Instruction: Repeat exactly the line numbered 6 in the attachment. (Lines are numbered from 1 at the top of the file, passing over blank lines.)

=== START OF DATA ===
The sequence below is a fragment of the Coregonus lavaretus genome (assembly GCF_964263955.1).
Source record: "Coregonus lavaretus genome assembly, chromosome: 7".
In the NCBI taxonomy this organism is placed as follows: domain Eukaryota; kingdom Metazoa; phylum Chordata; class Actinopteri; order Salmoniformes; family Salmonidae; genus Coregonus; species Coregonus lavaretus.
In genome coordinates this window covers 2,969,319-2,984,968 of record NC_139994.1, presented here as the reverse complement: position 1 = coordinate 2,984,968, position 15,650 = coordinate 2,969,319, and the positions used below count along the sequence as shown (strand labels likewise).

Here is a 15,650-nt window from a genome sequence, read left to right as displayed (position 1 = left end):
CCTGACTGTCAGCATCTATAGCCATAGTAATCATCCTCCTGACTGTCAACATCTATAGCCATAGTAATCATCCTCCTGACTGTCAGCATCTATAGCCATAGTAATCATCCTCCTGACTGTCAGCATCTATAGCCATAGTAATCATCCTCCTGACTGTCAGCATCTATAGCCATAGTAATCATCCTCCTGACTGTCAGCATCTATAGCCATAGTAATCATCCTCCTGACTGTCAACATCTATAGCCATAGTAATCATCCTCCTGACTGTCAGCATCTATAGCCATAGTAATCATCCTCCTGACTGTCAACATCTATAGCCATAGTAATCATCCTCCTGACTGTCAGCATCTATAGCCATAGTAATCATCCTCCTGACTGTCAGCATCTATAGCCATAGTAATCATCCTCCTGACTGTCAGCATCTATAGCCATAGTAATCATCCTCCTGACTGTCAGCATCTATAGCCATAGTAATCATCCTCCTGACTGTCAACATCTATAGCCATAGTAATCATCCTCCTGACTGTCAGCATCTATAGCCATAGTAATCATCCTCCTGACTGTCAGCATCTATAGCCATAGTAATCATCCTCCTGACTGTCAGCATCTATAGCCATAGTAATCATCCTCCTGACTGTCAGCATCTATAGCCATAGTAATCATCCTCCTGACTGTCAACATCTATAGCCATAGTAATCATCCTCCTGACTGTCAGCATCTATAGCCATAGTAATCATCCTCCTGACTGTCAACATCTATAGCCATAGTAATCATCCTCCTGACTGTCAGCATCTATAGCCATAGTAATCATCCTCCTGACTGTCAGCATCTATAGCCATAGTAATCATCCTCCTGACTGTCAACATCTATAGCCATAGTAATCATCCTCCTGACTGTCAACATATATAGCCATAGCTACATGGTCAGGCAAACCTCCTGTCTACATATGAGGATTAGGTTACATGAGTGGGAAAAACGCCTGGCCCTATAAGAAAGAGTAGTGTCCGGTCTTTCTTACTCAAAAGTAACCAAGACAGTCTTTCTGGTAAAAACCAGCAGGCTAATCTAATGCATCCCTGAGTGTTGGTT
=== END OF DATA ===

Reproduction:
CCTGACTGTCAGCATCTATAGCCATAGTAATCATCCTCCTGACTGTCAACATCTATAGCCATAGTAATCATCCTCCTGACTGTCAGCATCTATAGCCATAGTAATCATCCTCCTGACTGTCAGCATCTATAGCCATAGTAATCATCCTCCTGACTGTCAGCATCTATAGCCATAGTAATCATCCTCCTGACTGTCAGCATCTATAGCCATAGTAATCATCCTCCTGACTGTCAACATCTATAGCCATAGTAATCATCCTCCTGACTGTCAGCATCTATAGCCATAGTAATCATCCTCCTGACTGTCAACATCTATAGCCATAGTAATCATCCTCCTGACTGTCAGCATCTATAGCCATAGTAATCATCCTCCTGACTGTCAGCATCTATAGCCATAGTAATCATCCTCCTGACTGTCAGCATCTATAGCCATAGTAATCATCCTCCTGACTGTCAGCATCTATAGCCATAGTAATCATCCTCCTGACTGTCAACATCTATAGCCATAGTAATCATCCTCCTGACTGTCAGCATCTATAGCCATAGTAATCATCCTCCTGACTGTCAGCATCTATAGCCATAGTAATCATCCTCCTGACTGTCAGCATCTATAGCCATAGTAATCATCCTCCTGACTGTCAGCATCTATAGCCATAGTAATCATCCTCCTGACTGTCAACATCTATAGCCATAGTAATCATCCTCCTGACTGTCAGCATCTATAGCCATAGTAATCATCCTCCTGACTGTCAACATCTATAGCCATAGTAATCATCCTCCTGACTGTCAGCATCTATAGCCATAGTAATCATCCTCCTGACTGTCAGCATCTATAGCCATAGTAATCATCCTCCTGACTGTCAACATCTATAGCCATAGTAATCATCCTCCTGACTGTCAACATATATAGCCATAGCTACATGGTCAGGCAAACCTCCTGTCTACATATGAGGATTAGGTTACATGAGTGGGAAAAACGCCTGGCCCTATAAGAAAGAGTAGTGTCCGGTCTTTCTTACTCAAAAGTAACCAAGACAGTCTTTCTGGTAAAAACCAGCAGGCTAATCTAATGCATCCCTGAGTGTTGGTT